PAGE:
Each single press on the bottom button will scroll through the different tracking categories: calories burned, net calories, steps and distance. A long press will give you the option to enable sleep mode, while a special "workout" mode can be enabled by tapping the top button after the long press on the bottom button. Pressing both buttons at the same time will toggle Bluetooth on and off.

Sarah Tew/CNET

A major flaw with the Active is its durability. After only a few days of normal use, small scratches began to appear on the screen. The scratches intensified as I continued to use the device. A product manager for iFit noted that early shipments of the device had "some issues with the glass." The company is changing to a new plastic for production moving forward, however those units won't be available for "a couple more months."

It's also unfortunate that the Active isn't waterproof. The device is water resistant, or as I like to say "splash proof." If you are out in the rain, washing your hands, or doing the dishes, you will be fine. It's recommended that you don't shower with the device or fully submerge it in water.

Sarah Tew/CNET

The Active's lithium-ion battery is recharged via a USB cable with a proprietary dock connector. The device doesn't clip into the dock, though, instead you must use a second trap to keep it in place. I would routinely leave it plugged in to only discover that the connectors dislodged from the dock and the device never fully charged. The method used by iFit is overly complicated for something that should be so simple.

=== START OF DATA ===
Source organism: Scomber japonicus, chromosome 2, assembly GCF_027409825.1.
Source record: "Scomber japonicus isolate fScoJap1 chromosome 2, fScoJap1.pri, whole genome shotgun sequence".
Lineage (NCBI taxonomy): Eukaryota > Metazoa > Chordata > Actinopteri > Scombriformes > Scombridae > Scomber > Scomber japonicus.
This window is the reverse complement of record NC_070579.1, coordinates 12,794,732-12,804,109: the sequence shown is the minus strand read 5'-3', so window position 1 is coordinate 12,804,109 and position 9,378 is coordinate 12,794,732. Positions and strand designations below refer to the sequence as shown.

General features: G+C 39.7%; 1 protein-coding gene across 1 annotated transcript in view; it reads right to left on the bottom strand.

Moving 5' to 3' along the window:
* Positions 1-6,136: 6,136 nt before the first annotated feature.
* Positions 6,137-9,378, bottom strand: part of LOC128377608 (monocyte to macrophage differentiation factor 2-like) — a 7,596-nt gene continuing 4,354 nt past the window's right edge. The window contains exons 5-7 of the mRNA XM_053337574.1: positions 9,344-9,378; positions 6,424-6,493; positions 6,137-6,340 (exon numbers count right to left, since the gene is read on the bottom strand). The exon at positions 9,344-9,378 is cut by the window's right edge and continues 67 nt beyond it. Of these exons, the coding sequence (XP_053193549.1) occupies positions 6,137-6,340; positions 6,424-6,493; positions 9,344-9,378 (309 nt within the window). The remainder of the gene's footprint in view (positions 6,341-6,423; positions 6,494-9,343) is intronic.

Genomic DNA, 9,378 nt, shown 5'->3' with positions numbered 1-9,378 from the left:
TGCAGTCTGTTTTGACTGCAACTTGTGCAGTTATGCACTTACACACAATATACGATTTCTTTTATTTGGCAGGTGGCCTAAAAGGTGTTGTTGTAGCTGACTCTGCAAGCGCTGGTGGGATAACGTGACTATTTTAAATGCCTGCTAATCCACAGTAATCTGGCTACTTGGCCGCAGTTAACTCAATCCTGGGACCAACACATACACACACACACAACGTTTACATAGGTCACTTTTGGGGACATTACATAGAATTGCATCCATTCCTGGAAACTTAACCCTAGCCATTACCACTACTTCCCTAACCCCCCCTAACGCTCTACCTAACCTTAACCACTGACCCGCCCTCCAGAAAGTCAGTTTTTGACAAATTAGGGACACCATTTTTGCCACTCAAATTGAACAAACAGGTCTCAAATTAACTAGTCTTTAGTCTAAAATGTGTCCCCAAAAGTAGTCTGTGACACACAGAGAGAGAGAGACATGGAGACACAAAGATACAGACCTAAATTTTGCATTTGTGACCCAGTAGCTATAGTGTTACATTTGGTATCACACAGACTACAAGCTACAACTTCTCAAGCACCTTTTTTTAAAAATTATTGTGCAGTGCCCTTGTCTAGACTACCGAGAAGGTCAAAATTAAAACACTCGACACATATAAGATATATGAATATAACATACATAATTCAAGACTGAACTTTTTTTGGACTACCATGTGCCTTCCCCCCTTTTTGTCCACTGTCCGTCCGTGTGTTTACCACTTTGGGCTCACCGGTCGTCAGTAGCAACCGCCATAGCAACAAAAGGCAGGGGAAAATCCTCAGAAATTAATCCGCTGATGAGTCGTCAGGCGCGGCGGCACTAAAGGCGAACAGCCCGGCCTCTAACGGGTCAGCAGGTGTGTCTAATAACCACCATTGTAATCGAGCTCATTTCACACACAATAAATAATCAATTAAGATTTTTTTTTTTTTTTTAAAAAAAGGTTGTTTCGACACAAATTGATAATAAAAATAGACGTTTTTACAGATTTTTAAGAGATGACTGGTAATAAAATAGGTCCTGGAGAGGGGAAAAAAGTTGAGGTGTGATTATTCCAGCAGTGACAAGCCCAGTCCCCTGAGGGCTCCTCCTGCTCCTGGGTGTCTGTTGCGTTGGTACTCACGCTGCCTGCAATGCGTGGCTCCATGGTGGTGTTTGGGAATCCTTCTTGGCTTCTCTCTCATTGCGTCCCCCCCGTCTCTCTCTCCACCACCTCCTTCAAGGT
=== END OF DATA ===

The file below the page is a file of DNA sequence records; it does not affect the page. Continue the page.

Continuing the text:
As I mentioned, the Active can track your steps taken, distance traveled, calories burned and sleep. You can view all of the Active's data on its small LED screen, although it's nearly impossible to read in direct sunlight. Something unique to the band is that it can also track the calories you take in and your net calories. Holding the top button on the device allows you to quickly enter calories in intervals of 50, although it's more accurate to use the company's Android or iOS app.

Sarah Tew/CNET

Speaking of the app, it's where you will find detailed information about your daily activities. In it, you can set individual goals for steps, distance, calories burned, calories consumed, net calories and sleep time. The band will then vibrate once you have achieved your daily goal. Another features I always like are inactivity alerts. The Active can be set to vibrate and notify you with a "Move" alert after being idle for a long period of time.

I was happy that iFit included a silent alarm feature, but it's not as good as I had hoped. If you aren't familiar how the feature works, it's quite simple. You can set an alarm on the device and it will wake you up with a gentle vibration. It's better than being jolted awake with an alarm or a ringtone from your phone, and it won't disturb your partner.

I'm not a deep sleeper by any means, but I was unable to wake up from the vibration of the silent alarm. I tested this when I was awake and found that the device will only vibrate twice before leaving sleep mode. It would have been more effective if I had to manually turn it off.